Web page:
Your Care at NYP

Esophageal Diseases

Diseases affecting the esophagus can range from common, treatable conditions like heartburn to more serious issues such as esophageal cancer.

At NewYork-Presbyterian, we unite the extraordinary expertise of gastroenterologists, including esophagologists and interventional endoscopists, surgeons, pathologists, and radiologists to diagnose and treat all types of esophageal disorders, using therapies based on the latest advances.

What Are Esophageal Diseases?

What Are Esophageal Diseases?

Esophageal diseases are disorders that affect your esophagus. The esophagus is the hollow, muscular tube that moves food and liquid from your mouth into your stomach. Esophageal diseases include heartburn, acid reflux, swallowing problems, and esophageal cancer.

What We Treat

What We Treat

At NewYork Presbyterian, we diagnose and treat all esophageal diseases, including but not limited to:

  • Gastroesophageal reflux disease (GERD) or acid reflux: This is a spectrum of disorders where acid from your stomach travels into your esophagus. This can cause symptoms of burning and regurgitation as well as less common cough, hoarseness, and sore throat.
  • Achalasia: Achalasia is a swallowing disorder that occurs when the nerves in the esophagus become damaged. As a result, the muscles in the esophagus no longer work properly. The muscles in the esophagus are also unable to push food down the length of the tube.
  • Barrett’s esophagus: This esophagus disease primarily affects people with untreated acid reflux. Over time, the lining of the esophagus becomes damaged by acid, which then causes the lining to become irritated.
  • Eosinophilic esophagitis (EoE): This is a chronic disease where a certain type of white blood cell, called eosinophils, builds up in the esophagus. This build-up of white blood cells causes the lining within the esophagus to become inflamed or swollen.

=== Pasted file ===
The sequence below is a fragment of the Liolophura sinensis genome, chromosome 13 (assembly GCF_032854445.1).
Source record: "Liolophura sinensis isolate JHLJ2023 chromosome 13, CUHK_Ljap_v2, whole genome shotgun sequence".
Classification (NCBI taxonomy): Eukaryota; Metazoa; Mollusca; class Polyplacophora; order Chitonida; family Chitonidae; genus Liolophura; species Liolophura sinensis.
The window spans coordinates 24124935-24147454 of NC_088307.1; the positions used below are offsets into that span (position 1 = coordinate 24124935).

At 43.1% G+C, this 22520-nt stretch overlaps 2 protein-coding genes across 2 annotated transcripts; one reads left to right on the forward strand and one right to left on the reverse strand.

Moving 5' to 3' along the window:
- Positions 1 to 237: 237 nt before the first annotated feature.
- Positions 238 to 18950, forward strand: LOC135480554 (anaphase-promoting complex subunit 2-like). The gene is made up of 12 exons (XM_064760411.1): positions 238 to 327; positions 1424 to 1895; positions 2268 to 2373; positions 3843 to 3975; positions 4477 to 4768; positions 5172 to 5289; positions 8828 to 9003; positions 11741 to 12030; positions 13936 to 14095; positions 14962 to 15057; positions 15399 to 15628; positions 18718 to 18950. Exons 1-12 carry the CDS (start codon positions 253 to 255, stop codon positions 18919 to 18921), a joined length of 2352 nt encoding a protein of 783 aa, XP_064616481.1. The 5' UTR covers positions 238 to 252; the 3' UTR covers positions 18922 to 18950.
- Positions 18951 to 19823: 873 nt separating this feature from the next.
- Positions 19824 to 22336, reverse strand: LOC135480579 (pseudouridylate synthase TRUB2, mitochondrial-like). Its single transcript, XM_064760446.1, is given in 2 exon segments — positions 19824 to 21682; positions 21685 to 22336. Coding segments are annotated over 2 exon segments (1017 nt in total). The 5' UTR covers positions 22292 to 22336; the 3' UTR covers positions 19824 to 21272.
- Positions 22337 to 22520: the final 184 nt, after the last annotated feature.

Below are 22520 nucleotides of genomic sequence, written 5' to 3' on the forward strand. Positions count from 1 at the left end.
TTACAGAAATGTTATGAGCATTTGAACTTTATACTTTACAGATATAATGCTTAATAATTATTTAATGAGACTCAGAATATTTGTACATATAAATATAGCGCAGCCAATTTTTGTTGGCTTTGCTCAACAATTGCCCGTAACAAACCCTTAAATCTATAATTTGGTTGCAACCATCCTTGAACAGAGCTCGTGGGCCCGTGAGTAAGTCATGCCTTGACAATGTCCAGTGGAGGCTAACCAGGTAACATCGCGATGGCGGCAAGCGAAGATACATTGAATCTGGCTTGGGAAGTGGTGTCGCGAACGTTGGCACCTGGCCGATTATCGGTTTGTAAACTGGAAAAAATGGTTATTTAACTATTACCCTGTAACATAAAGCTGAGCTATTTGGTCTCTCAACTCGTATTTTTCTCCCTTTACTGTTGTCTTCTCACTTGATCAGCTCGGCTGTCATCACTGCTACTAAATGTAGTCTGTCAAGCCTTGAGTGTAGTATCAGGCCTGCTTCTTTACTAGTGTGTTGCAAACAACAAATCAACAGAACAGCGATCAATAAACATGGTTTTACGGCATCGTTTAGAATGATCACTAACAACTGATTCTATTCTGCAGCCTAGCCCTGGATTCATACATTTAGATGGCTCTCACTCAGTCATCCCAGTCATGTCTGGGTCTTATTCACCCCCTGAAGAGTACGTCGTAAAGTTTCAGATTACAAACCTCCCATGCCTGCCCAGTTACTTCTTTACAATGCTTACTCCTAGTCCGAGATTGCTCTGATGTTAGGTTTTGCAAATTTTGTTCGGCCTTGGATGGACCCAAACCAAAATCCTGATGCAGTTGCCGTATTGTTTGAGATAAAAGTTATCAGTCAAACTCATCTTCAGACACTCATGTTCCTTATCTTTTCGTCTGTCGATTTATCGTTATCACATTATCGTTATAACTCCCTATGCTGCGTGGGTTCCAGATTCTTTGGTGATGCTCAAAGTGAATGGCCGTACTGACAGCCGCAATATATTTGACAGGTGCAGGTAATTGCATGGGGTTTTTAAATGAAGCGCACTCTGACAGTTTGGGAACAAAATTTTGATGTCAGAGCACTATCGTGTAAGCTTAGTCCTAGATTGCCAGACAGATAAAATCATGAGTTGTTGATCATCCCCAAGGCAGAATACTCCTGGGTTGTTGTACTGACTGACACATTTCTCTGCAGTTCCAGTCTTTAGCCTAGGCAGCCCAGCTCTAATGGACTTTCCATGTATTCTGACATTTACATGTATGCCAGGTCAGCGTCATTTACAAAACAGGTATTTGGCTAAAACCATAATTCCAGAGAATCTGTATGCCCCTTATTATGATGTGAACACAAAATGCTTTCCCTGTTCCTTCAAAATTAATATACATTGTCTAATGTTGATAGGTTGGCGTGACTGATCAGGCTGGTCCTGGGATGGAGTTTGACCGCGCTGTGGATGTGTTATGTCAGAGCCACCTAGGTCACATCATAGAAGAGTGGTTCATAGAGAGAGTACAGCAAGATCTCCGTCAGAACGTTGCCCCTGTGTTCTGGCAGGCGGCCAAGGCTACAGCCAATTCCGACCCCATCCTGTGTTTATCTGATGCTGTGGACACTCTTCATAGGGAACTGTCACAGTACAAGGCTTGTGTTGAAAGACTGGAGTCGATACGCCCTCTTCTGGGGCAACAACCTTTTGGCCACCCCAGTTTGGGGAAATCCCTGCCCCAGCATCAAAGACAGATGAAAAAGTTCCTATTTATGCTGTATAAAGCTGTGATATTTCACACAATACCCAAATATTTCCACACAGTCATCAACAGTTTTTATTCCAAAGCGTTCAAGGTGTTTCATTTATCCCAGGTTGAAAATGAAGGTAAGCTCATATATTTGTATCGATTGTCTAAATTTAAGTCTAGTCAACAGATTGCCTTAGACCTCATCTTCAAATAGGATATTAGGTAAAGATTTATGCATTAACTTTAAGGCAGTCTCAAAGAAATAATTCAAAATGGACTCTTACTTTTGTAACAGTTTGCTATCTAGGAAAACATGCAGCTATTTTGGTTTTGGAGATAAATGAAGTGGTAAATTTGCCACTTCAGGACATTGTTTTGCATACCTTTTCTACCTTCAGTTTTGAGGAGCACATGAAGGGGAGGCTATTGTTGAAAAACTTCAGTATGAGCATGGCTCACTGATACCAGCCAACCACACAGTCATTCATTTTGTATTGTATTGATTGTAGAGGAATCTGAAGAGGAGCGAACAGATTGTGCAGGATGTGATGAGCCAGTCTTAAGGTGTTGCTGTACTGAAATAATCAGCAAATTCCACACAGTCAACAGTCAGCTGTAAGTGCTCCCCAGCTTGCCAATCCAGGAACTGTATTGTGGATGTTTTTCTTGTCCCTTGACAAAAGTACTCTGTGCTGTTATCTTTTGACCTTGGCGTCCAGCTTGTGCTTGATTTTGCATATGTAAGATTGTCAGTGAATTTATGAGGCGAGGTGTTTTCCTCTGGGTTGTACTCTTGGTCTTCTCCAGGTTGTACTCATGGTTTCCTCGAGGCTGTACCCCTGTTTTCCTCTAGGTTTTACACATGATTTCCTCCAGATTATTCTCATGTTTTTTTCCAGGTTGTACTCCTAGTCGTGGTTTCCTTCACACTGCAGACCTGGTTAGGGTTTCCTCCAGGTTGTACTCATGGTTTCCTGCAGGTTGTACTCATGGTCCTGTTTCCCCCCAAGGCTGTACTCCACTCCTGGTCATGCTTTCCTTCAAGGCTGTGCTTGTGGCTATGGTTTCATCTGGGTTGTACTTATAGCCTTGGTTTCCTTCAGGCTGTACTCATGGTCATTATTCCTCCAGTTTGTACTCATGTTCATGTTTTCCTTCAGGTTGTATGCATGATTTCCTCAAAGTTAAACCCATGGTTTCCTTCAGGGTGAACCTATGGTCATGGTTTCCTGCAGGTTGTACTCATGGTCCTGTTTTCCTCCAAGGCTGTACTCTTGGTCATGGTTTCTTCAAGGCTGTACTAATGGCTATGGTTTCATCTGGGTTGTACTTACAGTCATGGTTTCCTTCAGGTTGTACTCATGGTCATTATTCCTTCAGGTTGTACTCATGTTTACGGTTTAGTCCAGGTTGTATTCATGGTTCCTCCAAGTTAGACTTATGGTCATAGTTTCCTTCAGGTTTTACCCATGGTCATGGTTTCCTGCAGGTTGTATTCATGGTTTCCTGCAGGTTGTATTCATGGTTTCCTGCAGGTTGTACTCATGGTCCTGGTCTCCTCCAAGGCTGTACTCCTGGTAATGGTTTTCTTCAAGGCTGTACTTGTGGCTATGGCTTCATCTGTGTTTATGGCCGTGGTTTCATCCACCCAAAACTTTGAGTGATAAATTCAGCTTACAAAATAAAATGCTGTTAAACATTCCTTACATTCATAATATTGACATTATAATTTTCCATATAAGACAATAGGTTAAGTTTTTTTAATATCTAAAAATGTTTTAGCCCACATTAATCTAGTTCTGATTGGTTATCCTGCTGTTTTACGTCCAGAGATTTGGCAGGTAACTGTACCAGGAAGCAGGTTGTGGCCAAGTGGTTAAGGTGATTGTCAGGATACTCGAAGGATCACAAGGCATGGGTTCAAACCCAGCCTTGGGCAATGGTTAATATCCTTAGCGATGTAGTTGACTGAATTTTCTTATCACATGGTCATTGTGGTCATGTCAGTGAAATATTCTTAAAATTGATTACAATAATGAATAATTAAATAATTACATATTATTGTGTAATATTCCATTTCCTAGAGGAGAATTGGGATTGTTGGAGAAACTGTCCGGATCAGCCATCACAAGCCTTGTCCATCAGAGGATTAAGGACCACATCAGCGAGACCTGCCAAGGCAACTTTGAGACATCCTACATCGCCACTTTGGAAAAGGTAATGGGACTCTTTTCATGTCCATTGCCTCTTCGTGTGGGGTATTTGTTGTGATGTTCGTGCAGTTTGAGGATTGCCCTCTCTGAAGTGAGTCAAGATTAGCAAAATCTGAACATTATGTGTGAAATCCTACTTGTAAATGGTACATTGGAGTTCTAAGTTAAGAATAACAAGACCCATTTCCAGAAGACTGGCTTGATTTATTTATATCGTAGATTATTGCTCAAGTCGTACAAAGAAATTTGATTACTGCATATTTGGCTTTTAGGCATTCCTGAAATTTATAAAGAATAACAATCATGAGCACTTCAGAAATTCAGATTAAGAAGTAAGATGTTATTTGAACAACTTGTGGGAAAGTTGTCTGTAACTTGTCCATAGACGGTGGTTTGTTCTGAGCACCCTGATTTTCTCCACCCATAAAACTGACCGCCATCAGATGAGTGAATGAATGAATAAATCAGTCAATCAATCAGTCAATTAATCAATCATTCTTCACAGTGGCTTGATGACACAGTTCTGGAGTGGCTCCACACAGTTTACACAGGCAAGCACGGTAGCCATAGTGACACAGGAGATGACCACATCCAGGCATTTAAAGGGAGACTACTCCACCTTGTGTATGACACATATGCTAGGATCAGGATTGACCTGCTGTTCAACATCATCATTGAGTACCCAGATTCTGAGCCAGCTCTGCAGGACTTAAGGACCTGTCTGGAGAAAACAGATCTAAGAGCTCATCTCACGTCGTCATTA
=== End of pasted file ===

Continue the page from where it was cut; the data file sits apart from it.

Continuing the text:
• Esophageal cancer: Esophageal cancer occurs when malignant (cancer) cells form in the tissues of the esophagus. The two most common types of esophageal cancer are squamous cell carcinoma and adenocarcinoma.
    • Adenocarcinoma is the most common form of esophageal cancer in the United States. It typically occurs in patients who have long standing acid reflux and Barrett’s esophagus. It is typically found in the bottom part of the esophagus and/or the upper part of the stomach.
    • Squamous cell carcinoma is the second most common form of esophageal cancer in the United States and most common worldwide. It occurs when squamous cells (normal lining of thes esophagus) start to grow uncontrollably. Smoking and drinking alcohol in abundance, radiation, and HPV are strongly linked to the development of squamous cell carcinoma.
  • Esophageal diverticulum: This disorder causes outpouching in weak parts of the esophagus. Many types of diverticula can occur, and they are categorized based on their location within the esophagus.
  • Distal Esophageal Spasm and Hypercontractile Esophagus: These disorders have abnormal muscle spasms (contractions) in the esophagus. These conditions can cause difficulty swallowing and pain with swallowing.
  • Esophageal strictures: An esophageal stricture is a narrowing that occurs in the esophagus. This can lead to discomfort and cause foods and liquids to get stuck or move more slowly through the esophagus.
  • Hiatal hernias occurs when the stomach’s upper part protrudes above into the chest through the opening in the diaphragm. A small hiatal hernia may go unnoticed and undiagnosed. Still, a large hiatal hernia can cause food and acid to travel back up into your esophagus, causing heartburn and more acid reflux.
  • We also treat more rare diseases including but not limited:
    • Infections of the esophagus (Candida, Herpes, Cytomegalovirus)
    • Esophagogastric junction outflow obstruction (EGJOO)
    • Ineffective esophageal motility, Esophageal Atresia
    • Lichen Planus
    • Epidermolysis Bullosa
    • Epidermoid metaplasia
    • Disorders of Tylosis.

Signs & Symptoms of Esophageal Diseases


Symptoms of esophageal disorders can vary depending on the type. You may experience:

  • Heartburn (a burning feeling in your chest)
  • Difficulty swallowing or the feeling of food being stuck in your throat (dysphagia)
  • Regurgitation (stomach acid or contents rising back up your esophagus and into your mouth) or vomiting
  • Discomfort while eating
  • Abdominal, chest, or back pain
  • Chronic cough or sore throat
  • Hoarseness or wheezing
  • Indigestion (a burning feeling in your stomach)
  • Unexplained weight loss
  • Aspiration of food

Comprehensive Diagnosis of Your Esophagus Problems


Diagnosing an esophageal disorder requires specialized testing, equipment, technicians, and doctors to determine the cause of your symptoms. NewYork-Presbyterian has dedicated motility labs and advanced approaches to assess the appearance and function of your esophagus.